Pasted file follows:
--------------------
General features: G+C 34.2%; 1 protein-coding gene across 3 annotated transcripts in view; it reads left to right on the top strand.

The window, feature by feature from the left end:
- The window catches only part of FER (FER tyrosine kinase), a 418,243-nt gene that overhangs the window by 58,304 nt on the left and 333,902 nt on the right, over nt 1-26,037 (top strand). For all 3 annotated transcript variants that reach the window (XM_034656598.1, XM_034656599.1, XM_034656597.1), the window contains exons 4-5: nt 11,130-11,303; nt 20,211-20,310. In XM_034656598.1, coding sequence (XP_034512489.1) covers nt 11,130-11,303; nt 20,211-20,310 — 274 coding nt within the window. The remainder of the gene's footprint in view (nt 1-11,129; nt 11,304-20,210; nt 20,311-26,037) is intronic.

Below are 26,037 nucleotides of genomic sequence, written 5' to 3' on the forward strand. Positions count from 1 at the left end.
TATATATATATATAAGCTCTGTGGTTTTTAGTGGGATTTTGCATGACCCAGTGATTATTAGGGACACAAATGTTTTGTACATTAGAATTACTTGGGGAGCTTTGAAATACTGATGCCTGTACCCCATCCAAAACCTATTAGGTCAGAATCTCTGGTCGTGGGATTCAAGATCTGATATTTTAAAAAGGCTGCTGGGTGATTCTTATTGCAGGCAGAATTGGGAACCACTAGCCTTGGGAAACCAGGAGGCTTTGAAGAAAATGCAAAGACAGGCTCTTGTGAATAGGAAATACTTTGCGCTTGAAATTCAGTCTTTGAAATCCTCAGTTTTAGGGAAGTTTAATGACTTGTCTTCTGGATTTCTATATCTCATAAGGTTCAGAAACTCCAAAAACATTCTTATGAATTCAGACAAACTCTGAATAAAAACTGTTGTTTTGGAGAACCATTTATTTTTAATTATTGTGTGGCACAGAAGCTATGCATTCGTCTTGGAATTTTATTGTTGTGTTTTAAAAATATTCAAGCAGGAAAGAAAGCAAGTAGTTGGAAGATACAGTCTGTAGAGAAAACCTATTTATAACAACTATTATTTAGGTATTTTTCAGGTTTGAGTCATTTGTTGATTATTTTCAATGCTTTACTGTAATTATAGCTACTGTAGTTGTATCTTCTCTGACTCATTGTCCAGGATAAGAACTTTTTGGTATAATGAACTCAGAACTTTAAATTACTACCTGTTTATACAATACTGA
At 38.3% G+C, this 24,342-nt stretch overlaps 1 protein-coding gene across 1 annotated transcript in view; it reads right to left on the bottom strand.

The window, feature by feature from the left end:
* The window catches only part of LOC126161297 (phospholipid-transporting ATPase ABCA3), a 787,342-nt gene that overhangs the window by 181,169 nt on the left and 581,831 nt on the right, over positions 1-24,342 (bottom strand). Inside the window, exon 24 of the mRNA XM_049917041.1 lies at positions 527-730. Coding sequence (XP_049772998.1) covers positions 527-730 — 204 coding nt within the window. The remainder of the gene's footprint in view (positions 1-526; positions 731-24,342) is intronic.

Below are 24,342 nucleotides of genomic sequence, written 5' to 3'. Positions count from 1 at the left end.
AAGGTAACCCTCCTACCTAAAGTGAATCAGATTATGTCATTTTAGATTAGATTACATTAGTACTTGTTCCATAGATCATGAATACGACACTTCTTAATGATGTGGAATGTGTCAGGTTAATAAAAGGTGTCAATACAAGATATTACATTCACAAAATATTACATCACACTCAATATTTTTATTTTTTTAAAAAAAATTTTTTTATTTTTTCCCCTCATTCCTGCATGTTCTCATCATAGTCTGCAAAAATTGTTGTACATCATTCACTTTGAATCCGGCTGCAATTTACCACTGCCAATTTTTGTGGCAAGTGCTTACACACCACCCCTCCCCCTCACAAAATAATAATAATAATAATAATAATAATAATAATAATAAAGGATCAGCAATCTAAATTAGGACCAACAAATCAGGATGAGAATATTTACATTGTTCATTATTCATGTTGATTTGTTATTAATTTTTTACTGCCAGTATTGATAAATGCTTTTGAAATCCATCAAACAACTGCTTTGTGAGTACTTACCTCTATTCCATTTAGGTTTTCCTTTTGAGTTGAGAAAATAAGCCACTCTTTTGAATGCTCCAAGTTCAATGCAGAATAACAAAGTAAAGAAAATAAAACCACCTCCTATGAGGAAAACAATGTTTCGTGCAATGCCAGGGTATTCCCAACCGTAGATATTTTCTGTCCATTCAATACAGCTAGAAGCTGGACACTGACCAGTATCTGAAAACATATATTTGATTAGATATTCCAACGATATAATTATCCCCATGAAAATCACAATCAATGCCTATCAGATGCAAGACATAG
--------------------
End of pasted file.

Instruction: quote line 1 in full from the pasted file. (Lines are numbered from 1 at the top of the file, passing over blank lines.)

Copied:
General features: G+C 34.2%; 1 protein-coding gene across 3 annotated transcripts in view; it reads left to right on the top strand.